FDA Panel Hits Antibiotic For Bronchitis, Sinusitis
Ketek can be used for pneumonia with tougher warning label, but is risky for lesser conditions, advisers recommend
FRIDAY, Dec. 15, 2006 (HealthDay News) -- A U.S. Food and Drug Administration advisory committee recommended late Friday that a "black-box" warning be added to the controversial antibiotic Ketek for its use in fighting pneumonia.
It's also possible that the drug will lose its approval for two lesser indications, sinusitis and bronchitis.
The FDA panel voted 17-to-2 that Ketek's benefits for patients with those milder conditions do not outweigh risks associated with the drug, which include liver damage and other events.
"For community-acquired pneumonia, we got a general sense from the committee that the majority of members felt there should be a black-box warning added to the labeling to address some of the risks associated with the drug," said Dr. John Jenkins, director of the office of new drugs at the FDA's Center for Drug Evaluation and Research. "We also got the sense -- and the company is in agreement -- that there should be a medication guide required to be handed out with each prescription."
Jenkins spoke at a news conference Friday night, capping two days of meetings during which an outside panel of experts heard testimony about Ketek's safety and efficacy.
At the end of the second day, the committees voted 16-to-3 that the benefits of Ketek (telithromycin) outweighed the risks for community-acquired pneumonia, a potentially life-threatening condition.
Asked whether the FDA would rescind the drug's indications for bronchitis and sinusitis, Jenkins responded, "We will be assessing the advice we heard from the committee and will be discussing that internally. We can't announce what the regulatory action will be, but we will take the committee's advice very seriously."
Finally, committee members voted 13-to-5 in favor of a black-box warning for the pneumonia indication (one committee member had left by the time that vote was taken).
"This is a decision that places safety first," said Dr. Klaus-Dieter Lessnau, a board-certified lung and critical-care medicine specialist at Lenox Hill Hospital in New York City. "Similar things have been said about other medications including Tylenol, which is over-the-counter. This doesn't mean Ketek shouldn't be used. It's a balance of risks and benefits. The main thing is that patients who get yellow eyes or pain in the belly should see a doctor."
Ketek is used to treat certain types of bronchitis, sinusitis and pneumonia. But since its approval in 2004, hundreds of cases of liver damage, loss of consciousness and other side effects have been reported. According to the Wall Street Journal, U.S. doctors wrote more than 3.35 million prescriptions for the antibiotic in 2005, bringing in $193 million in revenues.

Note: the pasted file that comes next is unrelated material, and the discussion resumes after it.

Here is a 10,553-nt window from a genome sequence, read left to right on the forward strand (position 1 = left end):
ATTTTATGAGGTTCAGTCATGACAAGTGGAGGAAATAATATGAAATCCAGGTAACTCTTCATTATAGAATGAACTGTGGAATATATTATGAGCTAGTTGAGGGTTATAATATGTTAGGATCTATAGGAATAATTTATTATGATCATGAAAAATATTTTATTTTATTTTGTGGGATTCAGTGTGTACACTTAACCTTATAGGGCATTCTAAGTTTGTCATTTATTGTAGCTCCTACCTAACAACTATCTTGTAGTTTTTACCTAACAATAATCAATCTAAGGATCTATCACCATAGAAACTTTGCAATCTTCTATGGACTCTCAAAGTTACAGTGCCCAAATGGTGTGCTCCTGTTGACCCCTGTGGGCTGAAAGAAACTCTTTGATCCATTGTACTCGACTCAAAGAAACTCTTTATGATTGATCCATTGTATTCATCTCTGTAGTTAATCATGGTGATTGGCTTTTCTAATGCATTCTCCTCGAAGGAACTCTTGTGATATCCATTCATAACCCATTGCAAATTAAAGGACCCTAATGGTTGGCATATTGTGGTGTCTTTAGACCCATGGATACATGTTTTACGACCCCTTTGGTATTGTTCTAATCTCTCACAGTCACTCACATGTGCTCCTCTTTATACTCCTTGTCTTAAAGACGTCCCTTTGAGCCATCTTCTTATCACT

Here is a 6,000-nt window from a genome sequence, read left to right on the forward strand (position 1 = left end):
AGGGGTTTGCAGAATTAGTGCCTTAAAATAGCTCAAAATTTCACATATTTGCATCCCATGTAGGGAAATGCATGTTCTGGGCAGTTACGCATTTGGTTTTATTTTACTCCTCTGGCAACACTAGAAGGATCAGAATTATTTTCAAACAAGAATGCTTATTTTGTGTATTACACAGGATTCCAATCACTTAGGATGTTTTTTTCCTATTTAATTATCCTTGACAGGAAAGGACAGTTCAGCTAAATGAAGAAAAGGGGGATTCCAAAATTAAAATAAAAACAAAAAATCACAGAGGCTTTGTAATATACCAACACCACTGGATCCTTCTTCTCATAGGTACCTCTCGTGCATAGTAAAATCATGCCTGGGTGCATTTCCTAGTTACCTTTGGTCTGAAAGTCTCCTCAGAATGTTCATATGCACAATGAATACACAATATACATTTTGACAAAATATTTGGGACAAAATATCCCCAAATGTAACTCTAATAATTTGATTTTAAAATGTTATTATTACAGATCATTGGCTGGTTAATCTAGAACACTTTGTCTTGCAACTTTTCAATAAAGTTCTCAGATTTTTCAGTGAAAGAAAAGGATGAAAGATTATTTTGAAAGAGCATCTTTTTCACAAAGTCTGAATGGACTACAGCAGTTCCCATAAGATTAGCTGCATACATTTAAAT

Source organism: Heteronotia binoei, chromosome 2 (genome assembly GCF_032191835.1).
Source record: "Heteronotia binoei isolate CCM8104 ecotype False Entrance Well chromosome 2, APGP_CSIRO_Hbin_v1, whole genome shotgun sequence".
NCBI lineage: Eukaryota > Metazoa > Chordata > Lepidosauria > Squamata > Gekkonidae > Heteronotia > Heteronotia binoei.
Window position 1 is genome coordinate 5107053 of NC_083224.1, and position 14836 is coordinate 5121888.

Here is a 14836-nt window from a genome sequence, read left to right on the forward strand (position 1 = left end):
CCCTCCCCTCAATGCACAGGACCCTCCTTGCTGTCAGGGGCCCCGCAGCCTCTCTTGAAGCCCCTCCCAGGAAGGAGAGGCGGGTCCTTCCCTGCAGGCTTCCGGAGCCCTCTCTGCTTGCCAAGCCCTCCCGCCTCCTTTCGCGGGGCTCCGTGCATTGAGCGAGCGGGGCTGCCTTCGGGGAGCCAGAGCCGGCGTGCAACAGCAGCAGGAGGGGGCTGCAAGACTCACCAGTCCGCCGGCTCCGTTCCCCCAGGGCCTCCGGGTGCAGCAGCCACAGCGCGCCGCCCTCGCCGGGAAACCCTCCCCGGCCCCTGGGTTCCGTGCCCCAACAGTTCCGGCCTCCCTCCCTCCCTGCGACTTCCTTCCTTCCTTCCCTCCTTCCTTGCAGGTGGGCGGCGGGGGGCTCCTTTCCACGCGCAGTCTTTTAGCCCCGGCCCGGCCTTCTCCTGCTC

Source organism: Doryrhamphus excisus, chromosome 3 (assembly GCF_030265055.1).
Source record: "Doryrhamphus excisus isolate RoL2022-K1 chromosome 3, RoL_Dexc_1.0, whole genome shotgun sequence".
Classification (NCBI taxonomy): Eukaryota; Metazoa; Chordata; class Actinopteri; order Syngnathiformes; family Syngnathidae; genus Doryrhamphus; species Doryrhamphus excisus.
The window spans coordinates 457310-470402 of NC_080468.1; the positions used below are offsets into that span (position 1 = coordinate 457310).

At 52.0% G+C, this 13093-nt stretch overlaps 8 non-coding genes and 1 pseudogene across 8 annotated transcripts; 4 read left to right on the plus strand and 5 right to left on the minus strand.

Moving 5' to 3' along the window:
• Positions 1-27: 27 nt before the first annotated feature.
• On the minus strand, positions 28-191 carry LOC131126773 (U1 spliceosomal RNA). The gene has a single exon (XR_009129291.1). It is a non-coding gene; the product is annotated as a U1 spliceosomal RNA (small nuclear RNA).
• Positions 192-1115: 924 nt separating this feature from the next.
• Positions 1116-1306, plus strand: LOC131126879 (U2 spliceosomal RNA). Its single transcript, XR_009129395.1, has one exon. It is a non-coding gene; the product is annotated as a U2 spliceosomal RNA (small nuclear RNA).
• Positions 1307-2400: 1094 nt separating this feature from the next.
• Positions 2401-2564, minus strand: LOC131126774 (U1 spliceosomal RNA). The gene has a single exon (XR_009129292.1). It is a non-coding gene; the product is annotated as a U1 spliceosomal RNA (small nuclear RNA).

The drug and the related approval process have been haunted by criticism, however.
In June, the drug's maker, Sanofi-Aventis, agreed to update Ketek's labeling to reflect the possibility of severe liver damage.
Last month, a European Medicines Agency panel recommended that Ketek not be given to patients with a history of such liver conditions as hepatitis or jaundice.
And during the first day of hearings Thursday, the FDA was forced to defend its use of post-marketing data from Europe to approve the drug.
The U.S. Senate Finance Committee is also investigating allegations of fraud involving clinical trials of Ketek and is looking into how the FDA handled Ketek-related safety issues, Bloomberg News reported.
Sen. Charles Grassley, an Iowa Republican, accused the FDA of withholding relevant information at the time of the drug's approval and has asked FDA Commissioner Dr. Andrew von Eschenback to respond by Jan. 17 to allegations that the agency had knowingly used fraudulent safety data to approve Ketek.
Committee members themselves spoke of an arduous session that involved 13 pounds of reading material mailed to them before the briefing even began.
"It was a particularly challenging meeting for the two committees within the context of continued critical concerns for diminished interest in the development of anti-infective agents pharmaceutical agents in general and an increased concern for safety considerations for drugs in general," said Dr. John Edwards, acting chair of the Anti-Infective Drugs Advisory Committee.
"Antibiotics and all drugs have a certain amount of risk associated with them, and those of us who use drugs and prescribe drugs have a great concern for the possibility that the risks may occur in any given individual patient," Edwards added. "So, yes, we are cautious about the use of the drugs both specifically and in general. And much of the discussion today was around caution in using anti-infectives."
For more on the briefings, visit the FDA.